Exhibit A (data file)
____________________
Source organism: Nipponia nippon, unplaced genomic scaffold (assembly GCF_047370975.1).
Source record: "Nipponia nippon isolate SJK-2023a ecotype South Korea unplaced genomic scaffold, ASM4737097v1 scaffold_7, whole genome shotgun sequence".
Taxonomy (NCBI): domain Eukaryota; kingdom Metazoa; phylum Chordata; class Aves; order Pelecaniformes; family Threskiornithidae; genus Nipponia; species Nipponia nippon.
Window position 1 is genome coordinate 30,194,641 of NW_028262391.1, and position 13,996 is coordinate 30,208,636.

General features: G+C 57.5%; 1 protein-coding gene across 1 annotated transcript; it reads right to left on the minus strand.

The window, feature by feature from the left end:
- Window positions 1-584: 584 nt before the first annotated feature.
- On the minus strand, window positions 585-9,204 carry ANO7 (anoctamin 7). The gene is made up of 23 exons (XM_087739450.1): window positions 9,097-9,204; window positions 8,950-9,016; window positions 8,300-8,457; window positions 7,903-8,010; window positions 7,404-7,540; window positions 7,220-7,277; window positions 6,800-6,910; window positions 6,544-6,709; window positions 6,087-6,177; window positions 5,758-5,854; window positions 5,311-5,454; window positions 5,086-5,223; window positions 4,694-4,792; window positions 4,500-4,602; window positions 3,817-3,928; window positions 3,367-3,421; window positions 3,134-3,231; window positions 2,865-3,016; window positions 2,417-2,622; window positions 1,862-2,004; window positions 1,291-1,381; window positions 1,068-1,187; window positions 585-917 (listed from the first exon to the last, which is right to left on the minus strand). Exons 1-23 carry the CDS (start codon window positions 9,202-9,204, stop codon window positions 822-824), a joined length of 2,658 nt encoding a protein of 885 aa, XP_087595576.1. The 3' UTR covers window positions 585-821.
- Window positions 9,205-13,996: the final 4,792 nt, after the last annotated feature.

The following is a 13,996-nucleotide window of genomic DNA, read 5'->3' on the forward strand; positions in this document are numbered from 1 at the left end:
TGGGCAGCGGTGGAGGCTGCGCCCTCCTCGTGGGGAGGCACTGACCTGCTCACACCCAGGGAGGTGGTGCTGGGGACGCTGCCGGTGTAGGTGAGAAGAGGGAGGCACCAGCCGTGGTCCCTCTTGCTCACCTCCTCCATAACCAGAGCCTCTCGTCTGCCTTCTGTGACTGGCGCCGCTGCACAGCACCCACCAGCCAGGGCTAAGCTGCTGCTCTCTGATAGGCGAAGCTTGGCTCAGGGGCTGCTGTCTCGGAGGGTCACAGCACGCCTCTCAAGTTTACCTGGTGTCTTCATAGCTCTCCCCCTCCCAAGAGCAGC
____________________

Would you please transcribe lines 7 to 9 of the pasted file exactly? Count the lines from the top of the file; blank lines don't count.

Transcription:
- Window positions 1-584: 584 nt before the first annotated feature.
- On the minus strand, window positions 585-9,204 carry ANO7 (anoctamin 7). The gene is made up of 23 exons (XM_087739450.1): window positions 9,097-9,204; window positions 8,950-9,016; window positions 8,300-8,457; window positions 7,903-8,010; window positions 7,404-7,540; window positions 7,220-7,277; window positions 6,800-6,910; window positions 6,544-6,709; window positions 6,087-6,177; window positions 5,758-5,854; window positions 5,311-5,454; window positions 5,086-5,223; window positions 4,694-4,792; window positions 4,500-4,602; window positions 3,817-3,928; window positions 3,367-3,421; window positions 3,134-3,231; window positions 2,865-3,016; window positions 2,417-2,622; window positions 1,862-2,004; window positions 1,291-1,381; window positions 1,068-1,187; window positions 585-917 (listed from the first exon to the last, which is right to left on the minus strand). Exons 1-23 carry the CDS (start codon window positions 9,202-9,204, stop codon window positions 822-824), a joined length of 2,658 nt encoding a protein of 885 aa, XP_087595576.1. The 3' UTR covers window positions 585-821.
- Window positions 9,205-13,996: the final 4,792 nt, after the last annotated feature.